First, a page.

After a review of what terpenoids are and how they are used, the article looks at plants and plant compounds with anticancer effects. “Terpenoids have been found to be useful in the prevention and therapy of several diseases, including cancer, and also to have antimicrobial, antifungal, antiparasitic, antiviral, anti-allergenic, antispasmodic, antihyperglycemic, antiinflammatory, and immunomodulatory properties.”
In terms of anticancer properties the article points out that a large number of triterpenoids suppress the growth of many types of cancer cells “without exerting any toxicity in normal cells,” and that preclinical studies show triterpenoids have chemopreventive and therapeutic effects against colon, breast, prostate and skin cancer.
This is the first review we have found that focuses exclusively on liver cancer. Of the compounds under current study, these appear to be the most promising:
The only monoterpene studied was geraniol, which inhibits the growth of liver cancer cells by inhibiting HMG-CoA.
The diterpene andrographolide from Andrographis paniculata inhibited growth by apoptosis (inducing “programmed cell death” in the tumor cells) and two other mechanisms. Two other diterpenes are discussed.
The largest number of compounds studied are the triterpenes, with many active compounds, including those from Black Cohosh (Actaea racemosa), astragalus, Gotu Kola (Centella asiatica), Trichosanthes kirilowii, Aesculus (horse chestnut), Reishi mushroom (Ganoderma lucidum), Ginseng, Gynostemma, Bosewellia serrata, Aralia, Gentian and others.
The tetraterpenes are known as carotenoids and include the most common form of vitamin A (beta carotene) and astaxanthin, the compound that makes shrimp and salmon pink. Fukoxanthin, from seaweed, and lycopene from tomatoes also showed significant activity.
Sesquiterpenes with anticancer activity in liver cells include bisabolol from chamomile and zerumbone from wild ginger.
Animal studies for activity against liver cancer are much less common, despite promising results from in vitro studies. Of these, geraniol again showed the ability to suppress liver carcinogenesis and limonene showed efficacy against HCC. Andrographis had “potent antitumor activity” by oral administration. Bacoside A, from Bacopa monniera delayed development and growth of tumors, and cucurbitacin B reduced tumor volume and tumor growth. Escin (from horse chestnut) and ginseng reduced tumor growth, as did glycyrrhizin from licorice.
Several studies showed a lack of efficacy for triterpenes, so look at the original article for a balanced view. It’s available free, online, HERE.
World J Hepatol. 2011 September 27; 3(9): 228–249.
Sen. Dick Durbin (D-IL) plans to introduce legislation to regulate dietary supplements more strictly. Seems the Senate has been unable to do much of anything. Maybe they can agree on some supplement bashing?
Food and drug attorney Justin Prochnow (Greenberg Traurig, Denver) comments on the issue:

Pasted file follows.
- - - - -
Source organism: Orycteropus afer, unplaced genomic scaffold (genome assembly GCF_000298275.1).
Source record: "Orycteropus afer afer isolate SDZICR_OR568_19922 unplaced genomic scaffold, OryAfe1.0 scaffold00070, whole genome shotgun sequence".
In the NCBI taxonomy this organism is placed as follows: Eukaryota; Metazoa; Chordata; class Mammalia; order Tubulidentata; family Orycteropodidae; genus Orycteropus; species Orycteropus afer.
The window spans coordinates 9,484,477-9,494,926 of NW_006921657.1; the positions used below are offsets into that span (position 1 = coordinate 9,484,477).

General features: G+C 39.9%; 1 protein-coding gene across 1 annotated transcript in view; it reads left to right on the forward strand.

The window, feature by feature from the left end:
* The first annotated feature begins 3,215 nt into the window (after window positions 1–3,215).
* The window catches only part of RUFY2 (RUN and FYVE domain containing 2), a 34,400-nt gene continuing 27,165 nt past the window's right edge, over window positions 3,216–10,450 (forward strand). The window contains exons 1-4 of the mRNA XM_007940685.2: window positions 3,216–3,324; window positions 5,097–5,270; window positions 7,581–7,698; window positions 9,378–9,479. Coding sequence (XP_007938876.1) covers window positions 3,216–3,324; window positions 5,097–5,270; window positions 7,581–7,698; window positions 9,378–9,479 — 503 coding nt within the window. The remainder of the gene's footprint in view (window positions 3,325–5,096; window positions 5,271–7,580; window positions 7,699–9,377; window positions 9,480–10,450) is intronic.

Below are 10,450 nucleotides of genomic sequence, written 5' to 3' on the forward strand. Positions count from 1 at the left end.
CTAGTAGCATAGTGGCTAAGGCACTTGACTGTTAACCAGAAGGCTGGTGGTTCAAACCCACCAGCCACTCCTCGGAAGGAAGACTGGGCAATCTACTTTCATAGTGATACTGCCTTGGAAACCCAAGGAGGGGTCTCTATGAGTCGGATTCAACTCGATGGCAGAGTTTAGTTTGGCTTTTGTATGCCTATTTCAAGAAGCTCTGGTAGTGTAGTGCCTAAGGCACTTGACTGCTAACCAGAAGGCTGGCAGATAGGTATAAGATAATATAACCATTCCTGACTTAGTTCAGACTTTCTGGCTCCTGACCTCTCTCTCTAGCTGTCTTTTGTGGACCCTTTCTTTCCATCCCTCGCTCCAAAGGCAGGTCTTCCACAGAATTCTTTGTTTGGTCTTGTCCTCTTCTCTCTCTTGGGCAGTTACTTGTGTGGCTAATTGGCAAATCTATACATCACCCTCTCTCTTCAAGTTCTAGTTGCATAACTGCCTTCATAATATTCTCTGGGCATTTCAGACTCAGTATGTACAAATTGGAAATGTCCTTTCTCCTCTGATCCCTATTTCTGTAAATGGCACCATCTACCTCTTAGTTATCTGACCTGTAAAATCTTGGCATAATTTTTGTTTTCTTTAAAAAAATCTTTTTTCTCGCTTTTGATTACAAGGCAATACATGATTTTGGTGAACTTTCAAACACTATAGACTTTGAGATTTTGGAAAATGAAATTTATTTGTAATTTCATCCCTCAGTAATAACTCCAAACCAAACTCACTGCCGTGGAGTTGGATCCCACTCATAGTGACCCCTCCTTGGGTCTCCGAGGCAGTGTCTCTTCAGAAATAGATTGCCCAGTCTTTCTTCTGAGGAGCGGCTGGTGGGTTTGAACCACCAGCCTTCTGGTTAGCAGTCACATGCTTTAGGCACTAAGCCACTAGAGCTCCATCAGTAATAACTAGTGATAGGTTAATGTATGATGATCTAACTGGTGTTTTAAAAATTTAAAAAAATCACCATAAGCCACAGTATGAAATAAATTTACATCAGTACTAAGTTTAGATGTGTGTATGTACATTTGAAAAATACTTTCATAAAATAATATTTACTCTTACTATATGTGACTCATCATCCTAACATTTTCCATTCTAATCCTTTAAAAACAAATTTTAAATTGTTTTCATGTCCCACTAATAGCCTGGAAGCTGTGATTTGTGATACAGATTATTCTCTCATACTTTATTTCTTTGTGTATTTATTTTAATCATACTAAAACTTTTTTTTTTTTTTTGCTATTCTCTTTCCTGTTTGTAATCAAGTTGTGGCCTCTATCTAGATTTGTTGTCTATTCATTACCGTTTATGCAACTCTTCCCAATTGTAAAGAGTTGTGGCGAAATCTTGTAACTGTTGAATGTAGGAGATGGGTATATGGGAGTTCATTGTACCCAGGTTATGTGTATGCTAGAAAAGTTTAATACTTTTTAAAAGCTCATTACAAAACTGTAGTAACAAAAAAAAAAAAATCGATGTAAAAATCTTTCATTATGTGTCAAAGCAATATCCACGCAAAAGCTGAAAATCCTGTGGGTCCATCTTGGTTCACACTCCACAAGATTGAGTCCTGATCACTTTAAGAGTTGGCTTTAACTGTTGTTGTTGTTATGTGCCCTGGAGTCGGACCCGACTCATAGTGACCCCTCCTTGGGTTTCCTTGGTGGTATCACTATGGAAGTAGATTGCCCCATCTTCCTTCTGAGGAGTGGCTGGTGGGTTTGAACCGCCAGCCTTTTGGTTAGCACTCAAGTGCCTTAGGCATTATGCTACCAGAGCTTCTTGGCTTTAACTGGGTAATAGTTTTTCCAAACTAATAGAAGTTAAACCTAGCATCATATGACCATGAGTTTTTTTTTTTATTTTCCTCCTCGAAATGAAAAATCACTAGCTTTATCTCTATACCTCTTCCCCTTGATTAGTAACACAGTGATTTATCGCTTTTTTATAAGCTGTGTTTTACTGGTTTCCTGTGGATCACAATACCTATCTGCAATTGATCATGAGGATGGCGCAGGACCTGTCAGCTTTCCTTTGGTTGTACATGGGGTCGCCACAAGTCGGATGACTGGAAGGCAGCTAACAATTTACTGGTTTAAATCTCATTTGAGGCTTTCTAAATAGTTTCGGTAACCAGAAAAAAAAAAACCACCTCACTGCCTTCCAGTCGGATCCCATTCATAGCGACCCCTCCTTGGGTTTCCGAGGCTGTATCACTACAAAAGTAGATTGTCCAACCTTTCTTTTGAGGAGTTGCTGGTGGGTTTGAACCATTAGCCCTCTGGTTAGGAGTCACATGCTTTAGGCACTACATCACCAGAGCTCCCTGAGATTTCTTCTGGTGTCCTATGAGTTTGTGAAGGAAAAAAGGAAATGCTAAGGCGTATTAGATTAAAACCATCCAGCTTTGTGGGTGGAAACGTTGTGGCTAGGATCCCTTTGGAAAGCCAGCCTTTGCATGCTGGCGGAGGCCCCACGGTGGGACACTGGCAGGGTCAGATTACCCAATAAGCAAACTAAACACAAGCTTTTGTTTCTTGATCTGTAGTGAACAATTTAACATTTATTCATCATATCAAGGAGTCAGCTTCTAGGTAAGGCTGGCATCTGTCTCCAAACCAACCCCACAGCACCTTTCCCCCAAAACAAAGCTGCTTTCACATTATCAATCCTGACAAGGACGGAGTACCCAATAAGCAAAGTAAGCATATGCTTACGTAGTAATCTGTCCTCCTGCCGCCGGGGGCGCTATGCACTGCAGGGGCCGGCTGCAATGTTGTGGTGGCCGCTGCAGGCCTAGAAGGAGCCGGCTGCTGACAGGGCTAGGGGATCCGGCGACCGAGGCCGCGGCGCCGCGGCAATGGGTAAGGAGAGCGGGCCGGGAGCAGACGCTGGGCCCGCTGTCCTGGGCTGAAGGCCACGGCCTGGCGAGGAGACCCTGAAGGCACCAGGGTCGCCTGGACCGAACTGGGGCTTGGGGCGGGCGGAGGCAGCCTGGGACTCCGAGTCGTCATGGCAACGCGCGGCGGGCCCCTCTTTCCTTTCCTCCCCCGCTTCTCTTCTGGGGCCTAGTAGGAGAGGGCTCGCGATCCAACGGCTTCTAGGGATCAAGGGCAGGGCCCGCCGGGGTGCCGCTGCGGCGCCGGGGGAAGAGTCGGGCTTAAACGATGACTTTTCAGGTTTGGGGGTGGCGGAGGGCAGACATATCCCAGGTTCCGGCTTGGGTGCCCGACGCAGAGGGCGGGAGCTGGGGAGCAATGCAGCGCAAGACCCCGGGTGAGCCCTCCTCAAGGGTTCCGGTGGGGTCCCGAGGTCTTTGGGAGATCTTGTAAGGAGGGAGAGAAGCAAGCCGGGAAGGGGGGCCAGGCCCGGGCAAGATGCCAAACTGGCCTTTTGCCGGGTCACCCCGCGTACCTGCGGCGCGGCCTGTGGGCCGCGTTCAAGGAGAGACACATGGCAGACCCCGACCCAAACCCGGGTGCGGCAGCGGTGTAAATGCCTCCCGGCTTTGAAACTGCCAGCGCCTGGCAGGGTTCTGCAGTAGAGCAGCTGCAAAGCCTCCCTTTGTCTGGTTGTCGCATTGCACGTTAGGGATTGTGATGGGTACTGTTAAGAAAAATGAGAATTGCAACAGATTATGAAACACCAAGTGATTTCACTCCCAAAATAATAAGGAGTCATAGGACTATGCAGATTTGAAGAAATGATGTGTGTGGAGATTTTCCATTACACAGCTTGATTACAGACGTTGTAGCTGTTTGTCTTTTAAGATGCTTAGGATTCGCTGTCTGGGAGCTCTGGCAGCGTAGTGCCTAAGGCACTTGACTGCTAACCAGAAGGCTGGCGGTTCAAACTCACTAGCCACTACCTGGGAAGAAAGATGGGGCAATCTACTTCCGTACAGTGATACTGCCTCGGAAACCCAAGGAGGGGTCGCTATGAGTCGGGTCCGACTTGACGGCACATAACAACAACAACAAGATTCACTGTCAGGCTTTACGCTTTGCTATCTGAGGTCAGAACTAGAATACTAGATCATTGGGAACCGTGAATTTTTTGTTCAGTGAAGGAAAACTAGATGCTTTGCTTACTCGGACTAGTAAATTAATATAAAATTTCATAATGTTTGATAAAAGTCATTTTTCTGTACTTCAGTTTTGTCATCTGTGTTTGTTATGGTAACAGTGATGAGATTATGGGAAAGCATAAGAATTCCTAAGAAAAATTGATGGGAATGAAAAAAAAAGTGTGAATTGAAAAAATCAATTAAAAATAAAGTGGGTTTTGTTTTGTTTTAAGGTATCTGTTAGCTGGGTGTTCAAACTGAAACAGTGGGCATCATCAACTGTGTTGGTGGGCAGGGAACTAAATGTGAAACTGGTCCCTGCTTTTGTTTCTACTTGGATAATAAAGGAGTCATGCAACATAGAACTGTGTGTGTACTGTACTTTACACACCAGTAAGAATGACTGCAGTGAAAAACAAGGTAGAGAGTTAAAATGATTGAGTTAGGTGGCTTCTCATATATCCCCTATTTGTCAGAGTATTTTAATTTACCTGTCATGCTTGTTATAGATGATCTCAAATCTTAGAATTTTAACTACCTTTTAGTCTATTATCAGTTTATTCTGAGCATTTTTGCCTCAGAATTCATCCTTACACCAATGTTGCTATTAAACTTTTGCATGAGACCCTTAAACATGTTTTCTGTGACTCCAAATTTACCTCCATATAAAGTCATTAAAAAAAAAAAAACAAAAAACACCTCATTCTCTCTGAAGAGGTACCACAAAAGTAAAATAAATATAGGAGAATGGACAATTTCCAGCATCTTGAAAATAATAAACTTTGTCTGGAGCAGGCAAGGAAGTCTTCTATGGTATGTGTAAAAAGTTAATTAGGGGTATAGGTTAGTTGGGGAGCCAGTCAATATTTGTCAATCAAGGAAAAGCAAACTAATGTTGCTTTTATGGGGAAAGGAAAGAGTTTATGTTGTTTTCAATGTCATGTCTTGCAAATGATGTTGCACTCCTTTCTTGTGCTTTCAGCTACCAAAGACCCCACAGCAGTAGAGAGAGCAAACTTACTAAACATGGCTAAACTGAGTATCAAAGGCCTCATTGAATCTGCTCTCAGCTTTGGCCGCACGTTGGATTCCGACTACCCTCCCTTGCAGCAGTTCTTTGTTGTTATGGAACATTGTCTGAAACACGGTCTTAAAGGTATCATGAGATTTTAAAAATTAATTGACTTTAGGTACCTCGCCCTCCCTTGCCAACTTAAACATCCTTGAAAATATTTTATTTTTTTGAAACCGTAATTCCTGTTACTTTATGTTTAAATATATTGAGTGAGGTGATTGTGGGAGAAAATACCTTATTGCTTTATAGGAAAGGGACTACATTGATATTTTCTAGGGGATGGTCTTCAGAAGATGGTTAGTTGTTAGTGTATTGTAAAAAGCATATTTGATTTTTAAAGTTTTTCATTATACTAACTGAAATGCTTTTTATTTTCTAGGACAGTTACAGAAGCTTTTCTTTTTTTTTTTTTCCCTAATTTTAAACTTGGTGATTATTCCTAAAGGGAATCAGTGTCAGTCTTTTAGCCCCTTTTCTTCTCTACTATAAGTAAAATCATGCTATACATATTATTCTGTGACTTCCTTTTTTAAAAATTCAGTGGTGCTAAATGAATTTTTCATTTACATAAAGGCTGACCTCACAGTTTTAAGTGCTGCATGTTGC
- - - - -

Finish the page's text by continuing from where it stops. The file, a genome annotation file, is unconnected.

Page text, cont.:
Once again, Senator Durbin has taken a run at introducing legislation designed to restrict dietary supplements. The amount of inaccuracies and lack of knowledge in the press release is shocking. Durbin lumps 2 oz energy shots, which are clearly supplements, with other products. Does he really think 2 oz replaces a normal serving? He indicates that dietary supplements contain potentially unsafe additives right next to beverages that have undergone FDA approval. FDA approval? Is that a new regulation I am unaware of? While additives in foods and beverages must be approved food additives or GRAS [generally recognized as safe], there is no requirement for FDA approval and many ingredients are self-affirmed GRAS without specifically FDA approval.
As I see it, the issue is not the need for more regulations — the FDA just needs to enforce the regulations that are already on the books.
I would like to believe Durbin really has public health and safety in mind, but frankly, I don’t. The press release (as usual) says the bill is “Designed to Protect Consumers of Dietary Supplements.” FYI, Senator, proper use of pharmaceutical drugs kills around 300,000 Americans each year and injures two million more. (“proper use” meaning this doesn’t include the additional numerous cases of overdose, suicides and accidents such as pharmacy or physician error). By comparison, supplements are responsible for fewer deaths, meaning ZERO, Senator. Of course, the Senator should know this. It’s hardly new. In 1971 (!) the cost of caring for victims of drug toxicity accounted for 1/7 of hospital stays at a cost of $300 million a year. In 1998 the Journal of the AMA reported that over 2 million patients had a serious adverse drug reaction (ADR) and the 106,000 deaths put drug reactions between the 4th and 6th leading causes of death among all Americans. It seems obvious that drug toxicity, not supplement labeling, is a serious problem we need to address. Instead, Durbin is again demonizing supplements, especially “energy drinks” and “shots.”